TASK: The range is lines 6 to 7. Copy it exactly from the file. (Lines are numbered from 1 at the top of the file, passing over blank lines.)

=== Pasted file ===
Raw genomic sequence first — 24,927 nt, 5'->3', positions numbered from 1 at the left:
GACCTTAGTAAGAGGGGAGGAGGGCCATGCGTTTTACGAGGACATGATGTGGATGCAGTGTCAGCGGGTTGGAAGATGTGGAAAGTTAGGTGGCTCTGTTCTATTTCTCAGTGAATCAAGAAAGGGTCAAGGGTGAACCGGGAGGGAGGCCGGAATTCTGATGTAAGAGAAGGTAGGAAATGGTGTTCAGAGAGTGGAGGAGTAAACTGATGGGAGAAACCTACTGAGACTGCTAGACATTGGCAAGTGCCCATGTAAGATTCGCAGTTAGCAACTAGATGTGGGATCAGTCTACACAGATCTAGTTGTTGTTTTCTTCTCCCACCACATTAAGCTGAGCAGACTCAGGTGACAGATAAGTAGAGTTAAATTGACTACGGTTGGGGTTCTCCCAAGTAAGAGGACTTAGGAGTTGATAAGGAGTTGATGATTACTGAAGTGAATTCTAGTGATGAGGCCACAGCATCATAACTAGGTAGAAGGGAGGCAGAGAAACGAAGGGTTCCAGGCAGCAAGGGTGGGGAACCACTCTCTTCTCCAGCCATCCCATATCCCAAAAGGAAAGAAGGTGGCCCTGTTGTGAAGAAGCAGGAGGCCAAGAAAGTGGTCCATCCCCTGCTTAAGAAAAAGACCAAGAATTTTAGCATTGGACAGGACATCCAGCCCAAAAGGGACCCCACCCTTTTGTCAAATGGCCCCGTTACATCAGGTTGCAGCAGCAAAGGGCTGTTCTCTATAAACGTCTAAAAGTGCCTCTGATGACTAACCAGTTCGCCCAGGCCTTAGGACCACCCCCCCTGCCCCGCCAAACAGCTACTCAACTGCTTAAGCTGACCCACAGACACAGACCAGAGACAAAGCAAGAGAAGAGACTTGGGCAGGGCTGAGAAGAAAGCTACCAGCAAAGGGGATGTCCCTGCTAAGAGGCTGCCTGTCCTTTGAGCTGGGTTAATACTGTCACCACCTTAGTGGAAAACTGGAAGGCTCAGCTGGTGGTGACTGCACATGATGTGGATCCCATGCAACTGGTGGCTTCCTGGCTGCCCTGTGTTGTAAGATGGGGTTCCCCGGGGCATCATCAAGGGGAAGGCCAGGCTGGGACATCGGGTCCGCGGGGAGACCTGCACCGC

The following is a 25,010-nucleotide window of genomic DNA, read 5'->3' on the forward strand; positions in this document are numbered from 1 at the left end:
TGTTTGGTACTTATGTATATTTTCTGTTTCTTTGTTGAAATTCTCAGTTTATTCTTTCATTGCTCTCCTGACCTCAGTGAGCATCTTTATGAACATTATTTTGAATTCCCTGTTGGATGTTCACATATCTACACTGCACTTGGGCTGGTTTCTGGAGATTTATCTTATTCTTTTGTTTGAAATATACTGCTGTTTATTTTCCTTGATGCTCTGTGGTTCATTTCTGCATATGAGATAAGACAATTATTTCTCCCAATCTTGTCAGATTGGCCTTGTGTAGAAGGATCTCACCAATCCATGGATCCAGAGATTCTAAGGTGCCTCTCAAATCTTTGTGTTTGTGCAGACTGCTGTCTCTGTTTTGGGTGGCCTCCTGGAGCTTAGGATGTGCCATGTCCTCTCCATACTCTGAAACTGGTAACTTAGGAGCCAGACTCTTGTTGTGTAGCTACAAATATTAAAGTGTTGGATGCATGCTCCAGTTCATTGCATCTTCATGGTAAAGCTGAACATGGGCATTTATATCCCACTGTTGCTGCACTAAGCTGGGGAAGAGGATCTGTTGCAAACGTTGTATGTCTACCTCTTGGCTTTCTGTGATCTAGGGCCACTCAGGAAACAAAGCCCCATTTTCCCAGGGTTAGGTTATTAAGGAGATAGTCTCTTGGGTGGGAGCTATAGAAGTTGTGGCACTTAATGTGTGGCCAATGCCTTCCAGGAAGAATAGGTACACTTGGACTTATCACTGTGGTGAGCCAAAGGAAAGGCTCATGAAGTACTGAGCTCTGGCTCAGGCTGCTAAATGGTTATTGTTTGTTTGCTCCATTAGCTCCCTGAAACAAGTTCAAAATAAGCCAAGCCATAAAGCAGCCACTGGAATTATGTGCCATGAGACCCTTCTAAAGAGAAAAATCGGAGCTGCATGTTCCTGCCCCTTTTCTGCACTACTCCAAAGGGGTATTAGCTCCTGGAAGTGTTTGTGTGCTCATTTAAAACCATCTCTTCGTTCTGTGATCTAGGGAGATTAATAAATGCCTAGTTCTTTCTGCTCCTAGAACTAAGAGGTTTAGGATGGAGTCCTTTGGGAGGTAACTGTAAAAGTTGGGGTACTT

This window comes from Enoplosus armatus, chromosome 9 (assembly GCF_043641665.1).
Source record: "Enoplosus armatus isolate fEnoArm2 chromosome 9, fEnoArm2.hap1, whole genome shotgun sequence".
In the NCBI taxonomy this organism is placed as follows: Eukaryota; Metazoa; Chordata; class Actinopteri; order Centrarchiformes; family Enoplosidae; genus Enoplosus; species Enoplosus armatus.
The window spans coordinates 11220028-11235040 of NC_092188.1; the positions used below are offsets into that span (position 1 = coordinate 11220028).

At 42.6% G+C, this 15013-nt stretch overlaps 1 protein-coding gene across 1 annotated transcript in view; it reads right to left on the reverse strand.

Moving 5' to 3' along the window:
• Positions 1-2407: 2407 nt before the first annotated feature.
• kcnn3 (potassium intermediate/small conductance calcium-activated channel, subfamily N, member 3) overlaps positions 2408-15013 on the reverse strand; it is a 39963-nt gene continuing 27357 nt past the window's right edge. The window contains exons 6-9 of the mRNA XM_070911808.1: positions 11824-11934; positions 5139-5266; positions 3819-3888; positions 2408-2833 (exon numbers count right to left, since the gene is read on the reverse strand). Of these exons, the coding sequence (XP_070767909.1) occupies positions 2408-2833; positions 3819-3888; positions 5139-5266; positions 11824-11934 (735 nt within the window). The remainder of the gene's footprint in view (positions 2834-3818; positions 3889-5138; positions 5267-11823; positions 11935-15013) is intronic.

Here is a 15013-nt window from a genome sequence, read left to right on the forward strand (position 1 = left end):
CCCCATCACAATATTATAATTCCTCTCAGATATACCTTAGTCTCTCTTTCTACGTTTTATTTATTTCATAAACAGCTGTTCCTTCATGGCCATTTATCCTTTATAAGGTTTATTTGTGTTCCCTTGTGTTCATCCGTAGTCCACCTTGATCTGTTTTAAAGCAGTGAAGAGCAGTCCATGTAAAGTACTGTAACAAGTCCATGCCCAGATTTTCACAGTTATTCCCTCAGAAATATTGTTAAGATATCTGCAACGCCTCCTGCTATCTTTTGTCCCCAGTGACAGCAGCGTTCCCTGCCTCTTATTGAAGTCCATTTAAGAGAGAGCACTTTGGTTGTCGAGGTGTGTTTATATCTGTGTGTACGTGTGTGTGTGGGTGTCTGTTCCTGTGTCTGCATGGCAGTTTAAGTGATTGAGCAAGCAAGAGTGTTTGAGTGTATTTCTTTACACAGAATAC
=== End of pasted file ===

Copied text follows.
Source record: "Enoplosus armatus isolate fEnoArm2 chromosome 9, fEnoArm2.hap1, whole genome shotgun sequence".
In the NCBI taxonomy this organism is placed as follows: Eukaryota; Metazoa; Chordata; class Actinopteri; order Centrarchiformes; family Enoplosidae; genus Enoplosus; species Enoplosus armatus.